Few Romans would have chosen young Julius Caesar (ca 100–44 B.C.) as the man most likely to succeed on a grand scale and dominate their world. But when he led his troops across the Rubicon River in defiance of the Roman Senate, he distinguished himself for the ages and set Rome on a path of transformation from republic to empire.
Caesar made the political prime time at around age 40 by forging the First Triumvirate with Pompey the Great, noted general and statesman, and Marcus Licinius Crassus, one of Rome’s richest men. In 59 B.C., Caesar was elected consul.
He knew he needed a great military victory to win lasting glory beyond politics, so he set out to conquer the long-defiant Gauls—Celts who lived in modern-day France. Caesar’s seven-year Gaul campaign ended triumphantly in 51 B.C. The Gaul leader Vercingetorix was paraded in chains through Rome before being ritually strangled. In all, Caesar’s campaign killed or enslaved more than a million Gauls, a crushing victory that deepened the growing rivalry with Pompey, who had taken Caesar’s place as consul.
In January 49 B.C., Julius Caesar and his army crossed the Rubicon River into Italy, the boundary beyond which he could not legally command troops. The act was a declaration of civil war and a direct challenge to Pompey and his troops, who were enlisted to protect the interests of the Senate. Caesar drove Pompey out of Italy and chased him to Greece. Though Pompey had assembled an army twice the size of Caesar’s, Caesar defeated him decisively at Pharsalus in 48 B.C.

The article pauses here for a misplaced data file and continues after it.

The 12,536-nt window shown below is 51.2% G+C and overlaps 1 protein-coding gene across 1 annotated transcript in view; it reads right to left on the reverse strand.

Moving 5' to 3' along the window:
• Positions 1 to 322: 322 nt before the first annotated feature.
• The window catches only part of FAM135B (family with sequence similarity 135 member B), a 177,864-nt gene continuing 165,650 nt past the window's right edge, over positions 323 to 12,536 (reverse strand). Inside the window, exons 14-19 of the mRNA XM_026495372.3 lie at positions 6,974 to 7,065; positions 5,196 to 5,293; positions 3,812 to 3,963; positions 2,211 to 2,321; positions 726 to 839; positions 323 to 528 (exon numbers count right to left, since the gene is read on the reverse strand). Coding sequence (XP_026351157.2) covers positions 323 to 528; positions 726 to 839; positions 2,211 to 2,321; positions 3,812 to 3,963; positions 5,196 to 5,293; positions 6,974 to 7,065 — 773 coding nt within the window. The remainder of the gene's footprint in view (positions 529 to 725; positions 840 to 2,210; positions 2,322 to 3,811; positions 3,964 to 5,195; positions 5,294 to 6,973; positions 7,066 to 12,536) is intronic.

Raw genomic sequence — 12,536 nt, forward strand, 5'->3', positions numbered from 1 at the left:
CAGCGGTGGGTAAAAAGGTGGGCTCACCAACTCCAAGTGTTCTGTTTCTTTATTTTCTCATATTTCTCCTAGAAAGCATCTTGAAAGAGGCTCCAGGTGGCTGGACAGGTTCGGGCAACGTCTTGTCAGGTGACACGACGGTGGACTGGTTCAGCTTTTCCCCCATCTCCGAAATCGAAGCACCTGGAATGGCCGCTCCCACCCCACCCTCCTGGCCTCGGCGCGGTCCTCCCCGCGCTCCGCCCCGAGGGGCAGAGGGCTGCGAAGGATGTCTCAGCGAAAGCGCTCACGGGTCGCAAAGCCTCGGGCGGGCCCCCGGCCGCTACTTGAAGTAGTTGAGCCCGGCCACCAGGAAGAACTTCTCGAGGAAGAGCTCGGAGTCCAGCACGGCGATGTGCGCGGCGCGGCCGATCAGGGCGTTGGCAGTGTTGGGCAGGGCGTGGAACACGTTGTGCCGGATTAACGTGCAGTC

Pompey fled to Egypt, but he was betrayed and killed when he came ashore. As Caesar pursued Pompey loyalists in North Africa, he became politically and romantically entangled with the queen Cleopatra and had a son with her named Caesarion.
Caesar returned, triumphant, to Rome in 46 B.C. As ruler, he enacted several beneficial measures for Rome. He increased the size of the Senate for broader participation and opened citizenship to more foreigners. He also was magnanimous to his opponents, including Marcus Junius Brutus, a supporter of Pompey.
Caesar’s ambitious power grabs through political reform alienated many senators. When he declared himself dictator for life in 45 B.C., he sealed his fate. Threatened by Caesar’s tyranny, a group of conspirators—led by Brutus—plotted against him. On the Ides of March (March 15), 44 B.C., Caesar was assassinated, stabbed 23 times.
Though the conspirators eliminated Caesar himself, they neither thwarted his plans nor saved the republic. His designated heir, Octavian, outlasted Caesar’s antagonists and became the first Roman emperor. In keeping with Caesar’s eternal quest for glory, in death he acquired one last title and tribute. The Senate posthumously granted him the title Divine Julius, making him the first historical Roman to be deified.
This text is an excerpt from the National Geographic special issue The Most Influential Figures of Ancient History.